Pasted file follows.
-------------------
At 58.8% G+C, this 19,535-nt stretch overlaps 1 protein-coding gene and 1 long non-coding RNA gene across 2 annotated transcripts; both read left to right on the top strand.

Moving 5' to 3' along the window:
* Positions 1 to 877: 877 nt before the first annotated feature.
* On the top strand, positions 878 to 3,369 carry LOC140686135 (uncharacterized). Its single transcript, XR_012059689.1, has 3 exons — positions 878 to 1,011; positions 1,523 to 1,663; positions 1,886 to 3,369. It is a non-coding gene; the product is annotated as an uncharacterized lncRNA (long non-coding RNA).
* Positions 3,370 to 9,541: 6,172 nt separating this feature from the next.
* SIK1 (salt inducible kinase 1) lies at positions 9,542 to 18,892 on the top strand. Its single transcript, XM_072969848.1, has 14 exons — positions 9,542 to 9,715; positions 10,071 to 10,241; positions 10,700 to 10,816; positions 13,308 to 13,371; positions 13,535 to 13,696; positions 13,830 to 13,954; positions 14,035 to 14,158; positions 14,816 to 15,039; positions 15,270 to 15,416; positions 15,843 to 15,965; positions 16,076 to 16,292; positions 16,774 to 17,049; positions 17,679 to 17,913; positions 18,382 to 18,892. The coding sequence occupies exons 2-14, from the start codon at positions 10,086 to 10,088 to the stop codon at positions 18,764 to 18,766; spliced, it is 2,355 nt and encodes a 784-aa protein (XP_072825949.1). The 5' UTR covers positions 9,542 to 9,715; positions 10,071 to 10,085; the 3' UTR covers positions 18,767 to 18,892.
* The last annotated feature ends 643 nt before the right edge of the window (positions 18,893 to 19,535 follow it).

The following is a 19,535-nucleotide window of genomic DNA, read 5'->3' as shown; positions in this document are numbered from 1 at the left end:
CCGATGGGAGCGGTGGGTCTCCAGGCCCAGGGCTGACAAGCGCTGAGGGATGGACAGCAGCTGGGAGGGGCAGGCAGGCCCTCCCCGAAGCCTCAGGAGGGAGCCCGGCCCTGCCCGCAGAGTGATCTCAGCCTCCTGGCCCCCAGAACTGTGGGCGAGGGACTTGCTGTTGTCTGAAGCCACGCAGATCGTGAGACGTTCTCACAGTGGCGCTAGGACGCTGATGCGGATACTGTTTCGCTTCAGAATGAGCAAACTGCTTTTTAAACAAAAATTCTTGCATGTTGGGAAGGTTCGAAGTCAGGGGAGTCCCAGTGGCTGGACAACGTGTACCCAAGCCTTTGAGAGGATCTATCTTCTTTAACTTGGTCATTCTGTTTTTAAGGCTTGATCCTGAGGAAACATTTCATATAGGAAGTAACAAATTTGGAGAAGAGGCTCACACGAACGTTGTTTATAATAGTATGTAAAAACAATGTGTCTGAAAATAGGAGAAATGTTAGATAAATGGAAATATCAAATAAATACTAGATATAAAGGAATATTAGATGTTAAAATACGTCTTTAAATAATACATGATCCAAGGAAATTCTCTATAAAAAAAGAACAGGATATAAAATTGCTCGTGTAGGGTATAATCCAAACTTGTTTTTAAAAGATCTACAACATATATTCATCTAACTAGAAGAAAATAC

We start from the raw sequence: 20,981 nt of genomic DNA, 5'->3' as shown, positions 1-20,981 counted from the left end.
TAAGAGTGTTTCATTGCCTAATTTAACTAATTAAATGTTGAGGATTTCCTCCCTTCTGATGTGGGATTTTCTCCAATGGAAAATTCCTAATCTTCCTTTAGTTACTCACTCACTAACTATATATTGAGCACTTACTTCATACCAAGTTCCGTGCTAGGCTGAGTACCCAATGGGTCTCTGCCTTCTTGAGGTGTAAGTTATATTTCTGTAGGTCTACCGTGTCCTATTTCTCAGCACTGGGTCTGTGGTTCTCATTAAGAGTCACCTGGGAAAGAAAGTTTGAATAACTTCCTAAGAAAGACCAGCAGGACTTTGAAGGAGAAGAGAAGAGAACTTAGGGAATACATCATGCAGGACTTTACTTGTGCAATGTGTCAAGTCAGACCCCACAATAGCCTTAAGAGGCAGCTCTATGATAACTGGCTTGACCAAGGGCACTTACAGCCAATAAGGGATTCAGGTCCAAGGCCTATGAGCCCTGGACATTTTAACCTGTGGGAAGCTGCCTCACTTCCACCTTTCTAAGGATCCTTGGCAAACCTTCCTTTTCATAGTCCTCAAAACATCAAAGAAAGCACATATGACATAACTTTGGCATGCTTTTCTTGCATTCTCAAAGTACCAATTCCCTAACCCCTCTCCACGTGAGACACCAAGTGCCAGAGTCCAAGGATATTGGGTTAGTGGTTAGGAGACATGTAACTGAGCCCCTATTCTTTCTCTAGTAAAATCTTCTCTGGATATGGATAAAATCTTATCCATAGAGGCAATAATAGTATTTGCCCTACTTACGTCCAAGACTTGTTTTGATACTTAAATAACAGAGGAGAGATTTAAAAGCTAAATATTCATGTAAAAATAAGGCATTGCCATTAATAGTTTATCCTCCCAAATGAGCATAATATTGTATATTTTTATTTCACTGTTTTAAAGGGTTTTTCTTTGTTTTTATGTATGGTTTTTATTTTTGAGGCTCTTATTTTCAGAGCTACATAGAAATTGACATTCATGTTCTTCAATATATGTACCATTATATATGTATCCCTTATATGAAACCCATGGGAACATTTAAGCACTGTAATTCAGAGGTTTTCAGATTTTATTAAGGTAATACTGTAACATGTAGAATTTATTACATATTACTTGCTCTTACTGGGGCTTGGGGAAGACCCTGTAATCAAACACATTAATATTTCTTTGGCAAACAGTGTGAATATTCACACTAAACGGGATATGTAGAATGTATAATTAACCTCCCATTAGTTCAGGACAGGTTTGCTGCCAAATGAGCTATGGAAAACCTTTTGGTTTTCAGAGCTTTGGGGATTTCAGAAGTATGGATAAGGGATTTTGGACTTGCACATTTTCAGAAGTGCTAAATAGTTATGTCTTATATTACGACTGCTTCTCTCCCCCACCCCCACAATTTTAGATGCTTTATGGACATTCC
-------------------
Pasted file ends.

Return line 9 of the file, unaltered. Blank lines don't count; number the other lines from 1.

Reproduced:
CCGATGGGAGCGGTGGGTCTCCAGGCCCAGGGCTGACAAGCGCTGAGGGATGGACAGCAGCTGGGAGGGGCAGGCAGGCCCTCCCCGAAGCCTCAGGAGGGAGCCCGGCCCTGCCCGCAGAGTGATCTCAGCCTCCTGGCCCCCAGAACTGTGGGCGAGGGACTTGCTGTTGTCTGAAGCCACGCAGATCGTGAGACGTTCTCACAGTGGCGCTAGGACGCTGATGCGGATACTGTTTCGCTTCAGAATGAGCAAACTGCTTTTTAAACAAAAATTCTTGCATGTTGGGAAGGTTCGAAGTCAGGGGAGTCCCAGTGGCTGGACAACGTGTACCCAAGCCTTTGAGAGGATCTATCTTCTTTAACTTGGTCATTCTGTTTTTAAGGCTTGATCCTGAGGAAACATTTCATATAGGAAGTAACAAATTTGGAGAAGAGGCTCACACGAACGTTGTTTATAATAGTATGTAAAAACAATGTGTCTGAAAATAGGAGAAATGTTAGATAAATGGAAATATCAAATAAATACTAGATATAAAGGAATATTAGATGTTAAAATACGTCTTTAAATAATACATGATCCAAGGAAATTCTCTATAAAAAAAGAACAGGATATAAAATTGCTCGTGTAGGGTATAATCCAAACTTGTTTTTAAAAGATCTACAACATATATTCATCTAACTAGAAGAAAATAC